While price is certainly an important part of the equation, I’ll suggest this isn’t the time to be a cheapskate. Cheap and good are typically mutually exclusive. I’m sure you wouldn’t want your $50,000 vintage ride to come crashing down because you tried to save a few bucks on poor quality lift, would you? Yet with BendPak I found it wasn’t necessary to pay lots of money for a high quality unit. 

Just to be safe, before ordering the lift, I went to to determine if the lift passed the rugged certification process of the American Lift Institute (ALI), and it did. It’s important to know that not all lifts are certified so you should go to website before making your final decision.

There’s a lot to like about this lift. One very unique feature is its 30-degree rotated column design that provides added door opening clearance and its overall width of 132 inches makes it perfect for smaller garages. They also have a wider version available. The variable arm position allows it to be used as either a symmetric or asymmetric lift for added versatility. Another important feature is the low profile contact pads (about four inches) that can get under exceptionally low vehicles. Unlike some other lifts, Bendpak lifts come with truck and van adapters at no extra charge. Finally, its durable powder-coating will last a long time.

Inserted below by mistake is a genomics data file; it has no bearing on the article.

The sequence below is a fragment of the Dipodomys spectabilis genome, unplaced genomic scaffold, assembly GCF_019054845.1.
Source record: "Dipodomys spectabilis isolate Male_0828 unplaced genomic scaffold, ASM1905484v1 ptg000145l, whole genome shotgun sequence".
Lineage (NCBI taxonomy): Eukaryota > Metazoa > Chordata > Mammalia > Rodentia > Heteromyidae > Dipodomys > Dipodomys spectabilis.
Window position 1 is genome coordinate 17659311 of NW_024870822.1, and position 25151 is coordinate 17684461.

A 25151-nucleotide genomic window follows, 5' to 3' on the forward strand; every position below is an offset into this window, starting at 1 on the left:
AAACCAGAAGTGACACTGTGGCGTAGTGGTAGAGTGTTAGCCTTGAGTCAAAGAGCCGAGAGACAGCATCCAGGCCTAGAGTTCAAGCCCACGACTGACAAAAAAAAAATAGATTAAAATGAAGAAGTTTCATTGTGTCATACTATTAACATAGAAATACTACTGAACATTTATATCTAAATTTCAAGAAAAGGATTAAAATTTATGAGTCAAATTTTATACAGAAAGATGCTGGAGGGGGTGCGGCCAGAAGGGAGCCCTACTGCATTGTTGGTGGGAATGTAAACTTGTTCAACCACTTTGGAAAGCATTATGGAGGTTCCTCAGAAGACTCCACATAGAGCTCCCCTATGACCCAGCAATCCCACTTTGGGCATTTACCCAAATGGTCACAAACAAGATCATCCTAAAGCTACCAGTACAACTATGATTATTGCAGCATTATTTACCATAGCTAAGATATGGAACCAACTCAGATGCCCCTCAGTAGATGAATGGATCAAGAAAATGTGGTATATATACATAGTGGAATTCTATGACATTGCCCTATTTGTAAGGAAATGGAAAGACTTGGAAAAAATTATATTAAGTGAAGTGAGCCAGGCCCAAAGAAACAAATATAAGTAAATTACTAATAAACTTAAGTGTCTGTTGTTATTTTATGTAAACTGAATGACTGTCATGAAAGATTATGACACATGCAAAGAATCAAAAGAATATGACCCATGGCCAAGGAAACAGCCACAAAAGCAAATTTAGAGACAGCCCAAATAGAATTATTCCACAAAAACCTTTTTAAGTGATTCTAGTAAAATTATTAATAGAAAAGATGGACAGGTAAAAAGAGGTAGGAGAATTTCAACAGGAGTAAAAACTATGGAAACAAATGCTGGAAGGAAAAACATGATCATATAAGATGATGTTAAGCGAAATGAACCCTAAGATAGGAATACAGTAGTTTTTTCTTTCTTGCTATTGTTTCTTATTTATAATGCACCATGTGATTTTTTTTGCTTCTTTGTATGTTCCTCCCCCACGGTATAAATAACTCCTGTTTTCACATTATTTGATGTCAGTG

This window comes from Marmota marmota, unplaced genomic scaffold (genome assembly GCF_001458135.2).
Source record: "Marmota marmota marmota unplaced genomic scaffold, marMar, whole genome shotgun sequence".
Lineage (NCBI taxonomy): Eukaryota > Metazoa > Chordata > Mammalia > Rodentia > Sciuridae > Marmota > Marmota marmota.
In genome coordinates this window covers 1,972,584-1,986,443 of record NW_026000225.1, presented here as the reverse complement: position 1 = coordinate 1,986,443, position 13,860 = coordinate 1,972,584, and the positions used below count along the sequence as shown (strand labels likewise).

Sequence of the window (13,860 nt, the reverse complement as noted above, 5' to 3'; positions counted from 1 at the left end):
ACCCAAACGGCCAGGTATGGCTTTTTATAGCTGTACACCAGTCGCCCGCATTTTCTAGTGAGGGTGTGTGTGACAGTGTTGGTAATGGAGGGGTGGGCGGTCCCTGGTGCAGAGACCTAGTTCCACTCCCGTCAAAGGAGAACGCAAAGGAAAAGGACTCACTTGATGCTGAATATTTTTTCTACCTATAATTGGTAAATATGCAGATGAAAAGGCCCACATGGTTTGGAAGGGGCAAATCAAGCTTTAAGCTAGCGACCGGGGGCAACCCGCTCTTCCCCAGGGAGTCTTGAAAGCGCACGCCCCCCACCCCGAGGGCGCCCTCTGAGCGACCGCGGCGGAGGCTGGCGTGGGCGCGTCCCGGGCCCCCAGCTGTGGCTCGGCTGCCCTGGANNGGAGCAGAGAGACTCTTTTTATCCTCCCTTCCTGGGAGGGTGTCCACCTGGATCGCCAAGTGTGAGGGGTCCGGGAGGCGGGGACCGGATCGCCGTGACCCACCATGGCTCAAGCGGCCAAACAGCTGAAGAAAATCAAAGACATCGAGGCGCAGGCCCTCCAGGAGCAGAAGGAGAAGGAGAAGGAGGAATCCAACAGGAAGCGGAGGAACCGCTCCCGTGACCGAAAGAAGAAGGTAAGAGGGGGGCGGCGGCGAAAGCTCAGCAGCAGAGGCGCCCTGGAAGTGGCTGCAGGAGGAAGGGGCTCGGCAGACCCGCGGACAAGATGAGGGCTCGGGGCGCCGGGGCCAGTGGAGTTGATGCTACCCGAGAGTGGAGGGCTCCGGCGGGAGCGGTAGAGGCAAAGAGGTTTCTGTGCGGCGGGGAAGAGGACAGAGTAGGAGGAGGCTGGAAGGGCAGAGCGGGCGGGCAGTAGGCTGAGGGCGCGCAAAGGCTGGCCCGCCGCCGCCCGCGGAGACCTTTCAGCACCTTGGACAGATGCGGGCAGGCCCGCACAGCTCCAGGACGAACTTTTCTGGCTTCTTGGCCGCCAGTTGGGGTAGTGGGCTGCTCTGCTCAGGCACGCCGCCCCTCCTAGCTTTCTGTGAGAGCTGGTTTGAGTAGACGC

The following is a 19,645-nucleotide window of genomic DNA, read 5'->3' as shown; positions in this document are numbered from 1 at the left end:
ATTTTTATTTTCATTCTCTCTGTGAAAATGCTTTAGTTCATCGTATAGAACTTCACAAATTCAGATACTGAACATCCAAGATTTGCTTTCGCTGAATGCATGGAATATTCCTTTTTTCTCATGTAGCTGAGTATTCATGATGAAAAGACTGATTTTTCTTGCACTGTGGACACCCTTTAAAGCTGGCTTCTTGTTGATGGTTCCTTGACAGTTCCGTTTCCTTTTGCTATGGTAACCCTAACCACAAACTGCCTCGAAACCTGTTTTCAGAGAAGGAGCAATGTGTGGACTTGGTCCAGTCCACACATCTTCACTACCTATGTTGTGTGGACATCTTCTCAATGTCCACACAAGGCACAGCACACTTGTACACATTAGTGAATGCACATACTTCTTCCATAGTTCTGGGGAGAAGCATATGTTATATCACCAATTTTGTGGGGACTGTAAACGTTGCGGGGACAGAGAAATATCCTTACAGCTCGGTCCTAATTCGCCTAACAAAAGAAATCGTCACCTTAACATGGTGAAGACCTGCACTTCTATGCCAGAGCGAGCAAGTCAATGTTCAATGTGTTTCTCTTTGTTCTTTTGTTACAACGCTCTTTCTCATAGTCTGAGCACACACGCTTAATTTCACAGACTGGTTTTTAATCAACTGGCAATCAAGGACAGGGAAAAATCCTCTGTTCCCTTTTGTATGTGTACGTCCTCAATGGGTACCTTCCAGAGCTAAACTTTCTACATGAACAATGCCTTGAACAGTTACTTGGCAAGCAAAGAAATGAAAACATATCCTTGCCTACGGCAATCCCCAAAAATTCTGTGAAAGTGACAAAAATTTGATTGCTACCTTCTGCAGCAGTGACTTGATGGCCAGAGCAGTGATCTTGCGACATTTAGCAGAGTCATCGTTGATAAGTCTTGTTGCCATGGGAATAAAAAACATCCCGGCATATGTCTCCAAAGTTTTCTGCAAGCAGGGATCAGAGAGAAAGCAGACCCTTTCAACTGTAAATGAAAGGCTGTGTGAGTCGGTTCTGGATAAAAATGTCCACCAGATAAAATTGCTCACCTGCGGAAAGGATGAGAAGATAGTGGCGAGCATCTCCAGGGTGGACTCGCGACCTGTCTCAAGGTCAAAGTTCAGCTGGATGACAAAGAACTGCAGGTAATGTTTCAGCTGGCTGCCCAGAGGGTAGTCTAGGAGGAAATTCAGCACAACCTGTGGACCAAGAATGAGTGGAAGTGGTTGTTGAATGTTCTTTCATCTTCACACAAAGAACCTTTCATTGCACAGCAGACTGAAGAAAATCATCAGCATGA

Installing a lift is something to be left to professionals and finding a qualified installer wasn’t a problem. BendPak can set you up with one. Finally, on a snowy Friday morning, installers Joe Epifanio and Glen Austin arrived with the lift and within about four hours the lift was installed. It doesn’t get much better than that.

I’d like to mention a few cautionary notes. It is necessary to first make sure your garage floor is in good condition and free of cracks or other defects. And while a level floor is recommended, the lift can be installed on a floor with 3-degrees of slope or less. Concrete specifications vary with the type of lift, but for my 10,000-lb. model, my garage floor needed to be a minimum of 4” thick and have 3,000-PSI strength concrete. Fortunately when I built my garage, I prepared for having a lift by meeting those specifications.